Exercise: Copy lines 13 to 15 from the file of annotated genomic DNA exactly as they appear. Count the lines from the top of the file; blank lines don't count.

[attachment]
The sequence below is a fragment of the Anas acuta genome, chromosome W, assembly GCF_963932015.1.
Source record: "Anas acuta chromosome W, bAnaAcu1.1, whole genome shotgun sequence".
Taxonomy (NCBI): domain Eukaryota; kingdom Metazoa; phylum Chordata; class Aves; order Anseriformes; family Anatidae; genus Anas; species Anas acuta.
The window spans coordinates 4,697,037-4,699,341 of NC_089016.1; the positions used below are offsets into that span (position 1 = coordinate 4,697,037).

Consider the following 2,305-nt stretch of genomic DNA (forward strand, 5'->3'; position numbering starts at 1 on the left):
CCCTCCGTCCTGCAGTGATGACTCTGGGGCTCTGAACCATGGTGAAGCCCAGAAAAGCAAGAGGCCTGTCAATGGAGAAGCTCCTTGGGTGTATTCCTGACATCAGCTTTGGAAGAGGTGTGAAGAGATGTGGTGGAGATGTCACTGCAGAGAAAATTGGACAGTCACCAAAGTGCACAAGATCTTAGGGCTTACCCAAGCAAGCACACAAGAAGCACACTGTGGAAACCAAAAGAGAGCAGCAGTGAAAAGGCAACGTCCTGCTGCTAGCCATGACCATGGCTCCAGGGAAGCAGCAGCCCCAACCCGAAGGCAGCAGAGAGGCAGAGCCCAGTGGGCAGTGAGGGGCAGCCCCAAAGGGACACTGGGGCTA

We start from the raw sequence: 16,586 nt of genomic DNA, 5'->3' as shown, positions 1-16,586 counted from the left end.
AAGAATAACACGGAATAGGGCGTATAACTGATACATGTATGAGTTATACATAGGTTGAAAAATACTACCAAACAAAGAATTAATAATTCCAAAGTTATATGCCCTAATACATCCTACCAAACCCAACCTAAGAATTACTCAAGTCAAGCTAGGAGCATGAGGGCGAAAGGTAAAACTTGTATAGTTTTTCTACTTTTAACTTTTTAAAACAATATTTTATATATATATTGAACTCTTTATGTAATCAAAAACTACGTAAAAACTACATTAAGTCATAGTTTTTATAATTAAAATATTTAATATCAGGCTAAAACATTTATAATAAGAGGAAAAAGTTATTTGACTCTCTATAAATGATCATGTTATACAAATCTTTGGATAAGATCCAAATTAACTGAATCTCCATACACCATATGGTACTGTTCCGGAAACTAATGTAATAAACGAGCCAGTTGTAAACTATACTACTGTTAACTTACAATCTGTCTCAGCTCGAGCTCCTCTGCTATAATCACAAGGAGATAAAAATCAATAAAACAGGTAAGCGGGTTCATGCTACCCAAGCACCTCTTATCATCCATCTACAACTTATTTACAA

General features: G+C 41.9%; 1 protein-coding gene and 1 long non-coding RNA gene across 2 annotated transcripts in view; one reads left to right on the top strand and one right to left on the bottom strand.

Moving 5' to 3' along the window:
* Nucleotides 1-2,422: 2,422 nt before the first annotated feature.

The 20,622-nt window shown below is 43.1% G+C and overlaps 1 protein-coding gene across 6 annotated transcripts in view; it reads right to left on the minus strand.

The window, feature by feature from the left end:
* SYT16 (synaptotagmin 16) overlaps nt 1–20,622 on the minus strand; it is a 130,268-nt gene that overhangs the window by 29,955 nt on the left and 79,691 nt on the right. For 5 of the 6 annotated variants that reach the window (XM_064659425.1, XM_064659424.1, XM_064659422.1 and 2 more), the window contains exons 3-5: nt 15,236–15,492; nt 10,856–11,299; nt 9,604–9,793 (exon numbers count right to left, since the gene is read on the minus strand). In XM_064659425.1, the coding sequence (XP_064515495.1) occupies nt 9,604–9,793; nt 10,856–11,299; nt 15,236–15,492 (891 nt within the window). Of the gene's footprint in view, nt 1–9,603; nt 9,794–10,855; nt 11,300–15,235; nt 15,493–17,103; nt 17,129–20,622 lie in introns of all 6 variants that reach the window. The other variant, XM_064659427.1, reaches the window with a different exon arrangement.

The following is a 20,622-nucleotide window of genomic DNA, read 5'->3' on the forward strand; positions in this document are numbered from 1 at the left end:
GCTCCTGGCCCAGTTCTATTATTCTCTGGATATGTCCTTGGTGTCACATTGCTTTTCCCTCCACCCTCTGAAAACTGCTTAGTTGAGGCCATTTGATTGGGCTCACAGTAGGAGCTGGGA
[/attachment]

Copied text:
The window, feature by feature from the left end:
* SYT16 (synaptotagmin 16) overlaps nt 1–20,622 on the minus strand; it is a 130,268-nt gene that overhangs the window by 29,955 nt on the left and 79,691 nt on the right. For 5 of the 6 annotated variants that reach the window (XM_064659425.1, XM_064659424.1, XM_064659422.1 and 2 more), the window contains exons 3-5: nt 15,236–15,492; nt 10,856–11,299; nt 9,604–9,793 (exon numbers count right to left, since the gene is read on the minus strand). In XM_064659425.1, the coding sequence (XP_064515495.1) occupies nt 9,604–9,793; nt 10,856–11,299; nt 15,236–15,492 (891 nt within the window). Of the gene's footprint in view, nt 1–9,603; nt 9,794–10,855; nt 11,300–15,235; nt 15,493–17,103; nt 17,129–20,622 lie in introns of all 6 variants that reach the window. The other variant, XM_064659427.1, reaches the window with a different exon arrangement.

The following is a 20,622-nucleotide window of genomic DNA, read 5'->3' on the forward strand; positions in this document are numbered from 1 at the left end: